New way to perform online commerce


In November 2013, Jeremy Rubin, a 19-year-old MIT student, developed a JavaScript program called Tidbit. This program was a concept/pilot, but the idea behind it was to use JavaScript to mine for Bitcoins.

It was thought as a replacement for advertisements. Instead of being overwhelmed by ads, a user visiting a site using this script would lend part of their processor cycles to mine for Bitcoins while surfing on the site.

In the case of Tidbit, the saga came to an abrupt end when in December that same year the New Jersey Attorney General’s office issued a subpoena to Rubin and Tidbit. All said and done, the Tidbit project was canceled. You can read more about it here.

The user must be in control

Now, I can understand what the Attorney General was up to. I wouldn’t like malicious JavaScript code to bog down my already stumbling computer, however, the basic idea of replacing ads with Bitcoin mining is intriguing. If it can be done in a way that puts the user in control.

This control could be by using HTML5 instead, putting the browser in control of who gets to mine Bitcoins and how many at the same time – in order to prevent every site from mining at the same time and making the computer deadly slow.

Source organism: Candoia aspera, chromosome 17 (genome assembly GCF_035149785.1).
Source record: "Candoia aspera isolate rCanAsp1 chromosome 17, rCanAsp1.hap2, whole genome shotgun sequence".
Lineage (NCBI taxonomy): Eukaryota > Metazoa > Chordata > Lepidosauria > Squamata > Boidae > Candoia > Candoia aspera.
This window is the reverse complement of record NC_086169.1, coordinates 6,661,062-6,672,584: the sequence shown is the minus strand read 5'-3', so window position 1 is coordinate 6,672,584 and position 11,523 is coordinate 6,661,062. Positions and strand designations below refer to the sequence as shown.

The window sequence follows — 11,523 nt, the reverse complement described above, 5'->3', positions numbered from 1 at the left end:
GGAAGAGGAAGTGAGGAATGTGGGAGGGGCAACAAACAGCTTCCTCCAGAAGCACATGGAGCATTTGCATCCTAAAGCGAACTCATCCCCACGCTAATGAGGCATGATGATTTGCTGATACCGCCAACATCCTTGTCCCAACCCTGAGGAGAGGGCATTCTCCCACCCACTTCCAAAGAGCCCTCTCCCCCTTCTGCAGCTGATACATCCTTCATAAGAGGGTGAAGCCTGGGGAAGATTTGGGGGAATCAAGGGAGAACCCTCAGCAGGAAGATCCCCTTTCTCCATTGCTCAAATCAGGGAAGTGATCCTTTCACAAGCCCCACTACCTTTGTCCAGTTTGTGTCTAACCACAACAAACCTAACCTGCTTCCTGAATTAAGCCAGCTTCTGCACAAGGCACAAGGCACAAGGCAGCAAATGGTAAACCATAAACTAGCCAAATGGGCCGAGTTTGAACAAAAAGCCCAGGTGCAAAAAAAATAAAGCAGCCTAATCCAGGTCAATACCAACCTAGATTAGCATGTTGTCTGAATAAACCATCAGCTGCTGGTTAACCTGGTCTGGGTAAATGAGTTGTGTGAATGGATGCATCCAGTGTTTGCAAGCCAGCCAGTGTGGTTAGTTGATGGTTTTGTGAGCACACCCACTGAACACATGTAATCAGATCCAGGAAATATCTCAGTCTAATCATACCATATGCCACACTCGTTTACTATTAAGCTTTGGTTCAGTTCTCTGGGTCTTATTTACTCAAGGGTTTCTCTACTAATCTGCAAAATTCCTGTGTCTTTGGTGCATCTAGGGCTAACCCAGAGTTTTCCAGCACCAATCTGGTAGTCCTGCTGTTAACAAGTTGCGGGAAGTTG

A user could potentially say no to mining altogether and get served ads instead.

The important thing would be, that there was a setting for this in the browser, and using JavaScript not utilizing this setting and/or any API would be illegal and classified just the same as any other malicious code.

A new way to perform online commerce…

In fact. Why stop at replacing ads with this kind of technology? In essence, it could be used to pay for online content of any kind. Even make purchases (however at that point we’re blurring the line between mining for bitcoins and having one’s own Bitcoin wallet).

…and perhaps a new way to decrease the power usage of Bitcoin?

According to, the usage of 1 Bitcoin could rake up as much as the whole power consumption for 1.5 American households, so decentralizing the mining might be one way to solve that problem.

However, others argue that the whole technical architecture of Bitcoin won’t be able to handle such amounts of transactions, that in fact, the whole currency is doomed.

The same HTML5 API should, however, be able to do other decentralized work such as analyzing SETI data, process data for cancer research or any other distributed computing project.

The crucial question is, of course, if a browser based distributed computing platform could outperform other solutions on the capacity and electricity consumption scales.

Header image: used and modified under Creative Commons license thanks to BTCKeychain

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